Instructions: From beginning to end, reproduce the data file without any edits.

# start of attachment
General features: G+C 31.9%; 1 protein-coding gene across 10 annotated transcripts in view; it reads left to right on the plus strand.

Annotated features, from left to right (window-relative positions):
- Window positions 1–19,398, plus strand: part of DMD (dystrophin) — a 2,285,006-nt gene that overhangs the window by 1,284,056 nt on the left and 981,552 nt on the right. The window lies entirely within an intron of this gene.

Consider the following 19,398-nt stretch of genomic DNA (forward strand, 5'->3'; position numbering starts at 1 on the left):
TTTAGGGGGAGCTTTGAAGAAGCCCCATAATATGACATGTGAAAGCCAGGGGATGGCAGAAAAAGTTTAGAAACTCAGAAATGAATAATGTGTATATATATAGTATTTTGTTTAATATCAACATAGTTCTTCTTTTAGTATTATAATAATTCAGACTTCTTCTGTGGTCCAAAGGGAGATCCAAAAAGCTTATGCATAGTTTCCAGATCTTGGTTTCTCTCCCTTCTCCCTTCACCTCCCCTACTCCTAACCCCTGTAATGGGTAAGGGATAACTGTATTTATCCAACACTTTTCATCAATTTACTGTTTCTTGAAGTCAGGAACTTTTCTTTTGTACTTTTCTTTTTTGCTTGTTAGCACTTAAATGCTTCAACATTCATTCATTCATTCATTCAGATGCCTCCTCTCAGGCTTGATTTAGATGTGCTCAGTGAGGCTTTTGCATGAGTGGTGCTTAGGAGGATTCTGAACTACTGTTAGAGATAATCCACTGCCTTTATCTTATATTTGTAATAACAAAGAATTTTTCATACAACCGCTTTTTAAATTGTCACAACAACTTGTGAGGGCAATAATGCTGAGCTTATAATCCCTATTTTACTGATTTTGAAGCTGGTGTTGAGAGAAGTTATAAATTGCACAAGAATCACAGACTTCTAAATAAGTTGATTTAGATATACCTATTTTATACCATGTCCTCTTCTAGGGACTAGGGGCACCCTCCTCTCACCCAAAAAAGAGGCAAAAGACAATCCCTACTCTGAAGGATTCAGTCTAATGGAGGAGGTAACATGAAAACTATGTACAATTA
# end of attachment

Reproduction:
General features: G+C 31.9%; 1 protein-coding gene across 10 annotated transcripts in view; it reads left to right on the plus strand.

Annotated features, from left to right (window-relative positions):
- Window positions 1–19,398, plus strand: part of DMD (dystrophin) — a 2,285,006-nt gene that overhangs the window by 1,284,056 nt on the left and 981,552 nt on the right. The window lies entirely within an intron of this gene.

Consider the following 19,398-nt stretch of genomic DNA (forward strand, 5'->3'; position numbering starts at 1 on the left):
TTTAGGGGGAGCTTTGAAGAAGCCCCATAATATGACATGTGAAAGCCAGGGGATGGCAGAAAAAGTTTAGAAACTCAGAAATGAATAATGTGTATATATATAGTATTTTGTTTAATATCAACATAGTTCTTCTTTTAGTATTATAATAATTCAGACTTCTTCTGTGGTCCAAAGGGAGATCCAAAAAGCTTATGCATAGTTTCCAGATCTTGGTTTCTCTCCCTTCTCCCTTCACCTCCCCTACTCCTAACCCCTGTAATGGGTAAGGGATAACTGTATTTATCCAACACTTTTCATCAATTTACTGTTTCTTGAAGTCAGGAACTTTTCTTTTGTACTTTTCTTTTTTGCTTGTTAGCACTTAAATGCTTCAACATTCATTCATTCATTCATTCAGATGCCTCCTCTCAGGCTTGATTTAGATGTGCTCAGTGAGGCTTTTGCATGAGTGGTGCTTAGGAGGATTCTGAACTACTGTTAGAGATAATCCACTGCCTTTATCTTATATTTGTAATAACAAAGAATTTTTCATACAACCGCTTTTTAAATTGTCACAACAACTTGTGAGGGCAATAATGCTGAGCTTATAATCCCTATTTTACTGATTTTGAAGCTGGTGTTGAGAGAAGTTATAAATTGCACAAGAATCACAGACTTCTAAATAAGTTGATTTAGATATACCTATTTTATACCATGTCCTCTTCTAGGGACTAGGGGCACCCTCCTCTCACCCAAAAAAGAGGCAAAAGACAATCCCTACTCTGAAGGATTCAGTCTAATGGAGGAGGTAACATGAAAACTATGTACAATTA